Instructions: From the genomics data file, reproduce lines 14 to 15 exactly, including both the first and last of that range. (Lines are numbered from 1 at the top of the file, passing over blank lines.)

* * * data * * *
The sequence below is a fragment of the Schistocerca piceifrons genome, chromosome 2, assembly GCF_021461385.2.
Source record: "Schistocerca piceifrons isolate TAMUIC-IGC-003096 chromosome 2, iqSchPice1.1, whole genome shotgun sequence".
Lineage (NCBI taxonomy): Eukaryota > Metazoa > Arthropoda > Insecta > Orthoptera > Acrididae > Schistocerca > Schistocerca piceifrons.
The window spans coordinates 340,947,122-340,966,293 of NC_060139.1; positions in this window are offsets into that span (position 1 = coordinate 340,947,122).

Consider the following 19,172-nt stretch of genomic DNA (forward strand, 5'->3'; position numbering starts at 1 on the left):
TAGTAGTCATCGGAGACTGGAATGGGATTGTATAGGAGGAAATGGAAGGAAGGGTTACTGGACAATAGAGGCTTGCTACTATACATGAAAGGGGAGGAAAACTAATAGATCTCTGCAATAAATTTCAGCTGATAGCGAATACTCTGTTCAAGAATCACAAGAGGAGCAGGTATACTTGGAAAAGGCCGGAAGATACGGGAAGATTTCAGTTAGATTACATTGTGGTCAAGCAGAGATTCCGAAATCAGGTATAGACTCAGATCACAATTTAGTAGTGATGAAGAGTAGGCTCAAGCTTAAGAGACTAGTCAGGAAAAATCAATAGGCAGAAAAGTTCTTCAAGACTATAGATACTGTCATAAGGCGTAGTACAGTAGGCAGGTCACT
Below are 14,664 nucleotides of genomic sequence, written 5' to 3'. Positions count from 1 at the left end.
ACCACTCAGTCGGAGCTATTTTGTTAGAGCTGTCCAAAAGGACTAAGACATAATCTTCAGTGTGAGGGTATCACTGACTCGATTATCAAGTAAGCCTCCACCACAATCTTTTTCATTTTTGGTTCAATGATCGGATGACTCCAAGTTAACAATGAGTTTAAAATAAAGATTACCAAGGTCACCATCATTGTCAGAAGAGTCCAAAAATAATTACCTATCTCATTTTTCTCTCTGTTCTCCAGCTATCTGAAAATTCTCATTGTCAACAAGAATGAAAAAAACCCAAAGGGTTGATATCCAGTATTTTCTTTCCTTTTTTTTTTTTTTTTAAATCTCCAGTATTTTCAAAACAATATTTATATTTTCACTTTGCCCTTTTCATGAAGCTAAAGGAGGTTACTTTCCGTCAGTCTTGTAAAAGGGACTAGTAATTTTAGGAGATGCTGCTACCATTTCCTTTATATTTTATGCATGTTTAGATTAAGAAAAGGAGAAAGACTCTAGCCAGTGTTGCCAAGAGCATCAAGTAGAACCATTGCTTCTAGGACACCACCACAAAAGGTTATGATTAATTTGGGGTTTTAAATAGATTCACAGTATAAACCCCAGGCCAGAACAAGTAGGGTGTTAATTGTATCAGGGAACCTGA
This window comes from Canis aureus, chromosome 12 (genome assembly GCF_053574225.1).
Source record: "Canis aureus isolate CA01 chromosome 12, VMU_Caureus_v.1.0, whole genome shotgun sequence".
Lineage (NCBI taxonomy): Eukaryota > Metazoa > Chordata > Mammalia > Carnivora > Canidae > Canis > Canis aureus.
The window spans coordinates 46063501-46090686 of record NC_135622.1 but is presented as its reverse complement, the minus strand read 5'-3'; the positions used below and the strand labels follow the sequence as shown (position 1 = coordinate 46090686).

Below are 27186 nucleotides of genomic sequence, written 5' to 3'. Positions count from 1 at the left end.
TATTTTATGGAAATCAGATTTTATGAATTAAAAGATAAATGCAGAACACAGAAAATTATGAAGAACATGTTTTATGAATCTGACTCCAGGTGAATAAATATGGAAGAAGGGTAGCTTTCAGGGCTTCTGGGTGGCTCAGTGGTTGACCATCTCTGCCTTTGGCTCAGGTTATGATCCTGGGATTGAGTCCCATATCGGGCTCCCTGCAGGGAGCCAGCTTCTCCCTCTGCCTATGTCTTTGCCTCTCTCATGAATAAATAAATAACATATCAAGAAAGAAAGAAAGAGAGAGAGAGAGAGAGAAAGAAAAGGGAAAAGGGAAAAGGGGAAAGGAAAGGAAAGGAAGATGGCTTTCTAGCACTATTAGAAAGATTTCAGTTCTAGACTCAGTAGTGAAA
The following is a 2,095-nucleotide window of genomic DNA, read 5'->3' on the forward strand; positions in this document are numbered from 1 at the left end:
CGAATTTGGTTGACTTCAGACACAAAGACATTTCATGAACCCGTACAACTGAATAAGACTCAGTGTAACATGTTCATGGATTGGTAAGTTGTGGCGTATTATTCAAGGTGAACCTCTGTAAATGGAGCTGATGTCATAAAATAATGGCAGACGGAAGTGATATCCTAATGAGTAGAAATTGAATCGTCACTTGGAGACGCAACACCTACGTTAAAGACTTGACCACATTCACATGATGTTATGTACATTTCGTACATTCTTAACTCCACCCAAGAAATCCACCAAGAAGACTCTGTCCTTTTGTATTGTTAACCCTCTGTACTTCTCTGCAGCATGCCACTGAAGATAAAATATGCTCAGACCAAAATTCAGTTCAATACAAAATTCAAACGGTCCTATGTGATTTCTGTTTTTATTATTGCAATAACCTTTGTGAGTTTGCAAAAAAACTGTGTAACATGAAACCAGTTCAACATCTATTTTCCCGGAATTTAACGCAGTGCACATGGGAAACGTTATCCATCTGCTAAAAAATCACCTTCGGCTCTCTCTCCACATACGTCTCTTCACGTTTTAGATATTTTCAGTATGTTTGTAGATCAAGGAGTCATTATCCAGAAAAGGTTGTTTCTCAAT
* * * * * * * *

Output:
TATTTTATGGAAATCAGATTTTATGAATTAAAAGATAAATGCAGAACACAGAAAATTATGAAGAACATGTTTTATGAATCTGACTCCAGGTGAATAAATATGGAAGAAGGGTAGCTTTCAGGGCTTCTGGGTGGCTCAGTGGTTGACCATCTCTGCCTTTGGCTCAGGTTATGATCCTGGGATTGAGTCCCATATCGGGCTCCCTGCAGGGAGCCAGCTTCTCCCTCTGCCTATGTCTTTGCCTCTCTCATGAATAAATAAATAACATATCAAGAAAGAAAGAAAGAGAGAGAGAGAGAGAGAAAGAAAAGGGAAAAGGGAAAAGGGGAAAGGAAAGGAAAGGAAGATGGCTTTCTAGCACTATTAGAAAGATTTCAGTTCTAGACTCAGTAGTGAAA
The following is a 2,095-nucleotide window of genomic DNA, read 5'->3' on the forward strand; positions in this document are numbered from 1 at the left end: